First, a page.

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The most powerful source of human depth perception is stereopsis, the response created in our visual systems by comparing the views we get from our two eyes.
Think back a few million years. A caveman is out hunting for that day's meal. So is a saber-toothed tiger. The caveman spots the animal. How close is that carnivore? Without stereopsis—and 5 percent of the population does not have it—our man probably became cat food.
Our eyes are separated by about 65mm, giving each a slightly different view. The visual system determines the relative depth of different objects in the visual scene. Another way to think of it is by remembering the View-Master® that many of us enjoyed as kids. There's a left-eye image and a right-eye image. While one of its cardboard reels holds 14 film slides there really are only seven stereoscopic images that are viewed simultaneously, one for each eye, which simulates binocular depth perception creating the 3D image.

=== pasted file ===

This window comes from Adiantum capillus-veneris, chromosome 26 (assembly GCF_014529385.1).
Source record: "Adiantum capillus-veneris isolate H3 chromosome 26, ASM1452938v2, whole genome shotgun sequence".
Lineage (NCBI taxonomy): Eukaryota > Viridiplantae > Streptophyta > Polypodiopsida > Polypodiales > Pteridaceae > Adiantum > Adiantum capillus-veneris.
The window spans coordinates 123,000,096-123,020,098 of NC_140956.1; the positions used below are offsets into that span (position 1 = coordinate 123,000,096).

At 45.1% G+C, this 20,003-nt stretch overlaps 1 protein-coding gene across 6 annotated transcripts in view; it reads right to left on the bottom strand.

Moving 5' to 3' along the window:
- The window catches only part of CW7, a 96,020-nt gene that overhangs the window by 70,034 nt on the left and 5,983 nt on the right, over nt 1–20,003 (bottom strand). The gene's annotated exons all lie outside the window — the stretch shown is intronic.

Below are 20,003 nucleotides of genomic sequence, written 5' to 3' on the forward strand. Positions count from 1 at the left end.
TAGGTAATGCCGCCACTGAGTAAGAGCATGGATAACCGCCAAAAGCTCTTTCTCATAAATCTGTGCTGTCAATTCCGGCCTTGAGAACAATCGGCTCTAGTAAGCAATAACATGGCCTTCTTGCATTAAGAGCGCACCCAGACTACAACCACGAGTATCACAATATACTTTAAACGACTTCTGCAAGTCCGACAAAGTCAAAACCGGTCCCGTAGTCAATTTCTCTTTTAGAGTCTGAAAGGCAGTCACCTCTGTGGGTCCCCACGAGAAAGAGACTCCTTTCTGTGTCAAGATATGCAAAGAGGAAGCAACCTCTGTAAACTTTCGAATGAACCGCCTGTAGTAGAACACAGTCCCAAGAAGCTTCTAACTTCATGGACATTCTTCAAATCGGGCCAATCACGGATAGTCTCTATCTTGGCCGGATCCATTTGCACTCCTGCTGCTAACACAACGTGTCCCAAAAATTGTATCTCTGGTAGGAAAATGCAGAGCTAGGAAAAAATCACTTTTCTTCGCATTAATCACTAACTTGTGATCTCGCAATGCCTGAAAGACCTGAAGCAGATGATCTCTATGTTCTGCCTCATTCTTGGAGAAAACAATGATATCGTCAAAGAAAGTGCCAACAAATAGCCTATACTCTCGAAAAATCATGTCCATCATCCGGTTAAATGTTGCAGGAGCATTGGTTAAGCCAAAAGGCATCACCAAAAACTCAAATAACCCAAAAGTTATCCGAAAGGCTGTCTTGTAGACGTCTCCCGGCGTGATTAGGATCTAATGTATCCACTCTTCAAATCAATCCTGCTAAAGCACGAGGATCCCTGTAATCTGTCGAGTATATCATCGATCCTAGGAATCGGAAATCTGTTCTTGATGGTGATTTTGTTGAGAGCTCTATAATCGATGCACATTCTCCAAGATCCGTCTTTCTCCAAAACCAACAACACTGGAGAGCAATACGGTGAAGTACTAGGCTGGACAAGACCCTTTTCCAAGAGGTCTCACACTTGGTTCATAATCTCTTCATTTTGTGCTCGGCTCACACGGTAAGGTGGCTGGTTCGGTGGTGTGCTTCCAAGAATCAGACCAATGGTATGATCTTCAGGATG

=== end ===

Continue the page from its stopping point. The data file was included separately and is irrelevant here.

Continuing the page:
The View-Master® is a popular toy and has earned a place in the National Toy Hall of Fame. We no longer have to worry about saber-toothed tigers, but 3D technology is saving lives by its use in health care. It is viable in radiology, giving physicians sharper resolution in, for example, mammographies and lung cancer diagnoses. It's also valuable in diabetic retinopathy and minimally invasive surgery.
There are a couple of ways to create the 3D image, says Scott Robinson, Production Marketing Manager, Stereoscopic Display at Planar Systems, Inc. (Beaverton, Ore.). "One is the View-Master® approach. You have two cameras side-by-side and click the shutters at the same time," he says. "The second way is 3D data. All the video games use it. To create stereo, you have to render a second view. Shift it over about 3 degrees so you create a left and right view. It's the way to do it in computed tomography (CT) and magnetic resonance imaging (MRI) data sets.